Choice-Voting Hand Counts: Starting Off
Choice voting, also known as the Single Transferable Vote (STV), is the fairest candidate-based full representation system. It eliminates the risk of spoilers and ensures that all groups win seats in proportion to their share of the voting population. Choice voting encourages coalition building and a more cooperative, positive form of campaigning.

  • Follow these procedures exactly.
  • Before you begin counting a real election, read over all of these procedures, and count a mock election for practice.
  • Note that there is a "troubleshooting" section to explain what to do in certain cases. Be sure you read this, too.
  • If you have any questions ask FairVote for assistance.

Materials needed:

  • Pencils, and a pen with red ink.
  • A form to record results (.pdf  35 KB)
  • A calculator.
  • Scratch paper can be useful

Creating the Ballots

On the ballots, list each candidate with enough space for a voter to put a number by his/her name. The instructions should to the voters should say:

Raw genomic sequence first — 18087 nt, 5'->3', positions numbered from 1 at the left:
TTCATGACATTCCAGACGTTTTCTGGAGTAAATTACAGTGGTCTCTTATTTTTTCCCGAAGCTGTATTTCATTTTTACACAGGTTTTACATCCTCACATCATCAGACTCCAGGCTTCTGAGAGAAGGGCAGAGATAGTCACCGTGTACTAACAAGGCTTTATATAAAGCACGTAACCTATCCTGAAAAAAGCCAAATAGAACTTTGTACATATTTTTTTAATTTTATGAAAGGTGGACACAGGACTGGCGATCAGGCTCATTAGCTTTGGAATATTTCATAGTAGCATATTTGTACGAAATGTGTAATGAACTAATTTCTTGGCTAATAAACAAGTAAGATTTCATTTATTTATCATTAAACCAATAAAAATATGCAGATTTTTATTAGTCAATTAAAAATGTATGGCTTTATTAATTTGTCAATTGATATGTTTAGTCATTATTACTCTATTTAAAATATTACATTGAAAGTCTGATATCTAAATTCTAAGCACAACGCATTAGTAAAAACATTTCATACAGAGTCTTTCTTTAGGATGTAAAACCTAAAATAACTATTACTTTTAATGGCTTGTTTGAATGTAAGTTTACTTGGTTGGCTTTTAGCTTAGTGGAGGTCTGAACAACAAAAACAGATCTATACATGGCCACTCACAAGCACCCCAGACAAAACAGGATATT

"Rank each candidate in order of preference -- #1 to your favorite candidate, #2 to your second favorite, etc. Do not give the same ranking to more than one candidate.You can rank as many or as few candidates as you like, but it is to your advantage to give a ranking to as many candidates as you can."

An Overview of How a Choice Voting Election is Counted

A Winning Threshold is calculated. For example, if there were 100 votes and five seats to fill, the Threshold would be 20 votes.

The election is counted in rounds. In each round, votes are transferred to Continuing candidates (candidates that aren't yet officially declared Elected or Defeated). The election is basically a process of elimination - when there are only enough candidates left to fill the seats, they are the winners, and the election is over.

Each candidate has a pile of ballots. A ballot is put in a candidate's pile when s/he is the highest ranked candidate on the ballot. Whenever candidates achieve the Winning Threshold, then they are declared Elected. At the end of each round, the candidate with the fewest number of votes is declared Defeated, and his or her votes are transferred to the remaining Continuing candidates.

What happens next
Anytime a candidate reaches the Winning Threshold, s/he is immediately declared Elected. Candidates who are Elected can no longer receive any more votes - they already have enough.

Any candidates that are declared Defeated can not receive any more votes.

Candidates that aren't Elected or Defeated are called "Continuing" candidates - they are the only ones that can ever have ballots transferred to them.